An LTFS-formatted LTO-6 tape can store 2.5 TB of uncompressed data and almost 6 TB with compression. That means many data centers could fit their entire data set into a small FedEx box. Also, tape is more rugged than other portable forms of storage and better designed for transport. Again, with LTFS the sending and receiving data centers no longer need to be running the same application to access the data on the tape.
While data deduplication can help make storage more efficient by eliminating redundant copies of data on disk, it's seldom implemented on primary storage. Usually, a single file exists on primary, secondary and backup storage, each having to run its own independent deduplication processes. Tape allows for a clean sweep of data that simply doesn't need to be on any form of disk but still needs to be kept. The cost and capacity of tape makes these "just in case" copies very affordable.
Archivers leverage LTFS
The previously cited examples of LTFS applications can all be achieved without any additional software, using just the LTFS drivers that are freely available. Archive application vendors have been quick to adopt LTFS to make their products more appealing. Most of these offerings will integrate a hard disk system of your choosing with a tape library and automate the movement of data between disk and tape.
Users interact with the archive as if it was just another NFS or CIFS mount point on their networks. Data is then automatically copied to one or multiple tapes as a matter of policy, but also retained on disk for fast access. As the disk area fills up with data, again based on policy, data is removed from the disk and is then only available on tape.
The technology to merge disk and tape into a single mount point has been around for decades. While archive products pairing disk and tape were successful in a few niche markets, broad adoption has been hampered in large part because of the proprietary nature of the way the archive products wrote data to tape. It meant that applications had to remain running for decades, although few applications had that life expectancy.
LTFS removes that concern. If the archive application can output data in the LTFS format, it can be moved from application to application or sent to a site with no application. This capability allows users to select different applications based on changing needs. It also forces archive application vendors to remain competitive from a development standpoint and allows the movement of project data between companies without requiring them to standardize on the same application.
The future of LTFS
LTFS backup. The next step for LTFS is for backup application vendors to embrace the standard. This will allow data portability between backup applications in the same manner it has among archive applications. Any time a data center decides to switch backup applications, it needs to factor in the cost of running a single copy of the old application even if it's backing up to disk, since most backup vendors write to disk and tape in proprietary formats. With LTFS support, a user could simply keep historical backups on tape that could be imported into the new application when needed.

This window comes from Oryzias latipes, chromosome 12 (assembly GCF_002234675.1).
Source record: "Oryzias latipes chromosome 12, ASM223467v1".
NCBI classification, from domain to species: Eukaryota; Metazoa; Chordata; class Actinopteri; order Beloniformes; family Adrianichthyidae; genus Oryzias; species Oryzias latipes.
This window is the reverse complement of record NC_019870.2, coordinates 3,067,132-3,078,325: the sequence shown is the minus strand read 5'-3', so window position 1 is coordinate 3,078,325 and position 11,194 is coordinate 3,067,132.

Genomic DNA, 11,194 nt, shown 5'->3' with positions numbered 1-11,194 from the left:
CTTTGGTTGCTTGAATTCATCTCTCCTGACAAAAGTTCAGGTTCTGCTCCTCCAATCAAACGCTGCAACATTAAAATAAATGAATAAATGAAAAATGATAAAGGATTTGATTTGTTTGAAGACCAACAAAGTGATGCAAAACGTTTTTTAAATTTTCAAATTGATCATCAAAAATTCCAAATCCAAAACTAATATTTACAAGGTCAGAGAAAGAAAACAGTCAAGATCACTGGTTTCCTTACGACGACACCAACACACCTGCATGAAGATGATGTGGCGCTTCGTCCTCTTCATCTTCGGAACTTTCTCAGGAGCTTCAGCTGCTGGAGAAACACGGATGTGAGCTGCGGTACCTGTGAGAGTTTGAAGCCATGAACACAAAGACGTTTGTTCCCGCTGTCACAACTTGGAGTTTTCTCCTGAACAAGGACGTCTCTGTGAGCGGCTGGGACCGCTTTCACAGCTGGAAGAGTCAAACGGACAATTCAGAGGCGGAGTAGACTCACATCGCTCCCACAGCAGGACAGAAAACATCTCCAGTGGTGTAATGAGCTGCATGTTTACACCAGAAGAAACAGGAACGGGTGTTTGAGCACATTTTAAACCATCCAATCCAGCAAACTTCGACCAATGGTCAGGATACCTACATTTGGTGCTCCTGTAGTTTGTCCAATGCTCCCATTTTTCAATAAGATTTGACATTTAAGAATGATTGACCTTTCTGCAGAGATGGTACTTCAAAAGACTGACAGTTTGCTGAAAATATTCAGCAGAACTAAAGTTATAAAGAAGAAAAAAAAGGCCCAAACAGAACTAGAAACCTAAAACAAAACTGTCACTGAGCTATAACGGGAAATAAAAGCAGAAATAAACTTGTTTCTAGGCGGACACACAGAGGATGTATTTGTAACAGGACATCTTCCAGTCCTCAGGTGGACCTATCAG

LTFS-integrated NAS. One of the biggest challenges facing storage managers is keeping up with the growth of unstructured data. Much of this data doesn't need high-performance hardware. An ideal solution would be a NAS with tape integrated with it, essentially a primary storage version of the above archive example, but with a high-speed and larger disk cache. Data could then be automatically protected and eventually migrated from primary storage. Imagine a high-speed but cost-effective set of solid-state drives acting as the primary storage tier and then older data being moved to and recalled from LTFS tape without IT intervention.
Direct execution. The final step in LTFS evolution is direct execution of data from the tape device and even direct modification. This means data wouldn't need to be restored to a disk area prior to recovery. A simple example would be streaming a video file from tape instead of transferring it to disk first. This would be ideal in situations where something needed to be looked up from the archive but not recovered. A database application with direct access to LTFS would be able to do this by extending its database to tape and enabling the search for old records or documents directly on tape. Another example would be using Microsoft SharePoint's Remote BLOB Storage feature to move older documents or spurious revisions of documents to a tape-based storage area.
The lowdown on LTFS
LTFS has the potential to change the way data centers think of and use tape. In the past, LTO and other tape formats were clumsy, slow and difficult to deal with. Now, with LTFS, it's as easy to interact with tape as it is with any other storage device. It has immediate application when data transfer volumes are high and bandwidth is low. But it also has broader implications on backup and archive processes, and potentially on the way databases and file systems access data.
About the author:
George Crump is president of Storage Switzerland, an IT analyst firm focused on storage and virtualization.